The noisemakers and party hats passed around on Dec. 31st weren't just for the celebration of the new year – it was also the birthday of the Clean Air Act. A mere 40 years ago, President Richard Nixon signed the 1970 bill into law, citing the bipartisan effort as an achievement for all parties and all Americans. December 31st couldn't have been a more symbolic day for the Clean Air Act's birthday as it was the day we looked forward at how we as a people would map our future, grow, and change for the better.
This week marks the first days of greenhouse gas regulation under the Clean Air Act (CAA) and the beginning of the new Congress. The first phase of Clean Air Act regulation began on Sunday, January 2, a process that creates incentives for cleaner electricity sources such as renewables over older technology such as coal-fired power plants. Stage-managing for the 112th Congress will be the primary goal of the coming weeks.
Let's start the New Year off right. While Senator Barbara Boxer (D-CA) has taken a firm stance in keeping the EPA's regulation in place at the start of this year, Kyle Gracey at Grist explains his top resolution is to use his words carefully and correctly, starting with calling carbon emissions and greenhouse gas emissions exactly what they are: pollution. He calls on everyone to take the neutral word out of deadly substances.
Like all of you, I was shocked and angered by what happened this weekend in Arizona. The attempted assassination of Rep. Gabrielle Giffords (D-AZ), along with the senseless shooting of 19 other victims -- including the murder a federal judge, a congressional aide, a nine-year-old-girl and three other Arizonians -- is a tragedy that cuts deeply on many levels. Our thoughts and prayers are with all the victims of this tragedy and their families.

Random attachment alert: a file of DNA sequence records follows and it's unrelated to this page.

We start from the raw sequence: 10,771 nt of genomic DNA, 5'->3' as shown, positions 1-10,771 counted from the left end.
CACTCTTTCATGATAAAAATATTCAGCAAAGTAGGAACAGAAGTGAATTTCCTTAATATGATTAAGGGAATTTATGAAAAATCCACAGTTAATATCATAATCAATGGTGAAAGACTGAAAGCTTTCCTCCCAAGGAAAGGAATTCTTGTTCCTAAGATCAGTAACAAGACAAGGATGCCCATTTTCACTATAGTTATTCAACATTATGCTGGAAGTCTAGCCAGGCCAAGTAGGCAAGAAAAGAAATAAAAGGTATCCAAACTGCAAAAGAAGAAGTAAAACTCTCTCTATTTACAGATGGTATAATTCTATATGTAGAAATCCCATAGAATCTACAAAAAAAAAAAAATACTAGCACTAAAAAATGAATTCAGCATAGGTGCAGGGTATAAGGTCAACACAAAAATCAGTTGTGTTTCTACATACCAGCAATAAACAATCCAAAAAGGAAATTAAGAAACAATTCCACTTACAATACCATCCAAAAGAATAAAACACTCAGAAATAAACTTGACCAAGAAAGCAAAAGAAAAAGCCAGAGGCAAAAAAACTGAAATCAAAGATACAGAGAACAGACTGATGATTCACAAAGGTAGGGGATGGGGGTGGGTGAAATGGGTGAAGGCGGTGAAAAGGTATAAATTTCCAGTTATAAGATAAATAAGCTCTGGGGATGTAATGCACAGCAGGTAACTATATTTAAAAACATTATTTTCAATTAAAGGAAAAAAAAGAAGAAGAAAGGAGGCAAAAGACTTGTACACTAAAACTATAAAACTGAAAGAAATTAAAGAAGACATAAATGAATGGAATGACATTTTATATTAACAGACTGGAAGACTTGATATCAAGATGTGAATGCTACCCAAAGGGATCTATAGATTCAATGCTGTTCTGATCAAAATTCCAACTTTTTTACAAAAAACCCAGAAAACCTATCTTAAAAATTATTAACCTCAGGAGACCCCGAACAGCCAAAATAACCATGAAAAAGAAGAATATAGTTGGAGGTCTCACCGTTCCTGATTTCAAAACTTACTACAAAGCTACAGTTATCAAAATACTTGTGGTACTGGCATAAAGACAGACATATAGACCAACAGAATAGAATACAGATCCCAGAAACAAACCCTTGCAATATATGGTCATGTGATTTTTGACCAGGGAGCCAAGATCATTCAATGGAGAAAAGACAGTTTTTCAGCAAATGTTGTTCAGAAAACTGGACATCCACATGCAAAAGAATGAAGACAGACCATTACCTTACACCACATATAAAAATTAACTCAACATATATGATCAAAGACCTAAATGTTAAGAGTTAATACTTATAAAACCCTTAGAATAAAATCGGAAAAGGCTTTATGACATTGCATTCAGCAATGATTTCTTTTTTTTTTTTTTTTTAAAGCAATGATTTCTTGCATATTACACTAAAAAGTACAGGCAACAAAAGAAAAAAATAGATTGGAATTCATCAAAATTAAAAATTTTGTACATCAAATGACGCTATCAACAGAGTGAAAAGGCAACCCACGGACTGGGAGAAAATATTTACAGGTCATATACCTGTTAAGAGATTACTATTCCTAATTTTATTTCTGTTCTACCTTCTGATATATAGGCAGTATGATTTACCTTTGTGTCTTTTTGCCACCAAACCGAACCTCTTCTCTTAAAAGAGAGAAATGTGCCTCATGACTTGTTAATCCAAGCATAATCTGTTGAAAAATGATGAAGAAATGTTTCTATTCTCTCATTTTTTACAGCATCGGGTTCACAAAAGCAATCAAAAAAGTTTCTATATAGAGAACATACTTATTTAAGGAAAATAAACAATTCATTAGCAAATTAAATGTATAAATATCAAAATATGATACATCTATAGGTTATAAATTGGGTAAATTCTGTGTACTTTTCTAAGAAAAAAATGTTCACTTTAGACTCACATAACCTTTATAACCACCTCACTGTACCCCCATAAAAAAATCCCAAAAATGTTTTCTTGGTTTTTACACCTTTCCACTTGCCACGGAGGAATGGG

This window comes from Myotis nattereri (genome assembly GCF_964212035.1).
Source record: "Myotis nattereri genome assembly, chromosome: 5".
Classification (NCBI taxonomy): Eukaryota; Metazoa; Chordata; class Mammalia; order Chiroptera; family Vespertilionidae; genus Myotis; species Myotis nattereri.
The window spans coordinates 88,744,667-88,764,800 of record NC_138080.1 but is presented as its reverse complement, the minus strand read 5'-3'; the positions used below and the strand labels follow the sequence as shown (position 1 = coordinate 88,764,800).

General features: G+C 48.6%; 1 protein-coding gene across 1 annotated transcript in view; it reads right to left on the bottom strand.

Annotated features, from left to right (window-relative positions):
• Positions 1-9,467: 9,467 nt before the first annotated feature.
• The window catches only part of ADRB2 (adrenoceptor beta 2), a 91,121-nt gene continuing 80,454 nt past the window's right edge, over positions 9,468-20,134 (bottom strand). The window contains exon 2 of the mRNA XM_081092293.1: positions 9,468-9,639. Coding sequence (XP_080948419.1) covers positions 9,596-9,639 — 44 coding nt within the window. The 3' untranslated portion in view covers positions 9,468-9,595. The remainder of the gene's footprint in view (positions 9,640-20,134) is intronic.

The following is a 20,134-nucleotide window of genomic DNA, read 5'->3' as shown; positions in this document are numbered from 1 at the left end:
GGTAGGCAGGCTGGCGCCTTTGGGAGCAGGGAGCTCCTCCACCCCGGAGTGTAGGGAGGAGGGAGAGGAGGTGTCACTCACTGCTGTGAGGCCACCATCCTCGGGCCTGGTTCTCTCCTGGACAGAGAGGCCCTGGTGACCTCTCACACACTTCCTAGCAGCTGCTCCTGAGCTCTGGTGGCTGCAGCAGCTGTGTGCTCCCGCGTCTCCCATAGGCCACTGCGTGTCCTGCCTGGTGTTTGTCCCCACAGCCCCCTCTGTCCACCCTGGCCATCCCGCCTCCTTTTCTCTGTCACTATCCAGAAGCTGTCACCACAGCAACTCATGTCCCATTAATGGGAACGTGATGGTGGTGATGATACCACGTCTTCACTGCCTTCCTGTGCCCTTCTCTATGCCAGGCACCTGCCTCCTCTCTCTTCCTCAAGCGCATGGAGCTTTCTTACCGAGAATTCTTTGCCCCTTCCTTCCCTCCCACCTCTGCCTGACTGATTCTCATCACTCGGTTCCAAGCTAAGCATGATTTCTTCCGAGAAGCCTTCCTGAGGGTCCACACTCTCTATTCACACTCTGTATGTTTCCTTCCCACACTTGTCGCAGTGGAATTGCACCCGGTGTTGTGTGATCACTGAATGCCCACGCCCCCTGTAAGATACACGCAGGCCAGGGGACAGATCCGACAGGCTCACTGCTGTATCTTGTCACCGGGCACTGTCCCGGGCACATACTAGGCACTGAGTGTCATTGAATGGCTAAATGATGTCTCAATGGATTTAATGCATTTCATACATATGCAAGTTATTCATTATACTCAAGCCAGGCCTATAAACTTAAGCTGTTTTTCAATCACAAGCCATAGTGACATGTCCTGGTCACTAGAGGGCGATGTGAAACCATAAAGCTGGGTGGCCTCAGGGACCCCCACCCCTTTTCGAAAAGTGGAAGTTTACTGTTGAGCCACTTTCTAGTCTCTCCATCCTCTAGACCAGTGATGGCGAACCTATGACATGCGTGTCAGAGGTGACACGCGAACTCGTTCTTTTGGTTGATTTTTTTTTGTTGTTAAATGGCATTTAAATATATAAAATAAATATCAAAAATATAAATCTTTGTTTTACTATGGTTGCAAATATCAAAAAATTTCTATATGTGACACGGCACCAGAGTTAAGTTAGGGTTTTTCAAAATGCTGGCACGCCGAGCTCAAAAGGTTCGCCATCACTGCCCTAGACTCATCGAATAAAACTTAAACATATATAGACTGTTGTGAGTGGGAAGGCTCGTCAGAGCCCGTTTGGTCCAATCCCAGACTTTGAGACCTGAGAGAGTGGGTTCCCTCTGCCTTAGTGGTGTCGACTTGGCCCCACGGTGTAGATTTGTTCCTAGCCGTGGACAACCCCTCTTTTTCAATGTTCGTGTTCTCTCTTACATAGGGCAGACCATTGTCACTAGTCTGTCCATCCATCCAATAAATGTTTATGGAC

Saturday's attack on Tucson, Arizona Rep. Gabrielle "Gabby" Giffords (D-AZ) has Capitol Hill on edge. Republican House leadership plans to delay consideration of the hyper-partisan health care repeal bill, and will instead pay tribute to Giffords by dismissing Congress for the week. Discussions of gun control and violent political messages are expected to ensue in the coming week.
I am close to the tragedy in Tucson in several ways. I organized events with Congresswoman Giffords and her staff several times before her election, and lobbied her office for 1Sky last year. Also, my church is a few minutes away from Jared Loughner's home and the shooting site.
The author is a Tucson resident and volunteer organizer for 1Sky in Arizona.
The numbers are in on 2010's final temperature; the EPA makes a great announcement about MTR; President Obama makes a bold move for solar energy and we're putting the best phone applications for climate on your radar.
We're two weeks into the new year and we think it's time to get some 2011 action started. This year is all about building a strong, widespread, and passionate climate movement that can beat polluter interests who want to use our sky as a dumping ground. That's why we're working with people like you to create local climate teams all over the country.
After a week of grieving over the tragedy in Tucson, members of the House returns to DC and to business as usual this week, beginning with a vote on the GOP's "job-killing health care repeal" legislation. The unfortunate events in Tucson have pushed political leaders to call for civility and bipartisanship, yet the rhetoric on Capitol Hill is as heated as ever. The Clean Air Act is up and running for carbon pollution, but remains a political target for leaders of the GOP-led House.
Senator Sherrod Brown (D- OH) has built a reputation of standing up for Ohioans and all Americans in the face of runaway corporate greed. But now, corporate polluters are pushing leaders like Senator Brown into gutting the Clean Air Act -- a political compromise that would cost lives and hamstring efforts to cut climate pollution nationwide.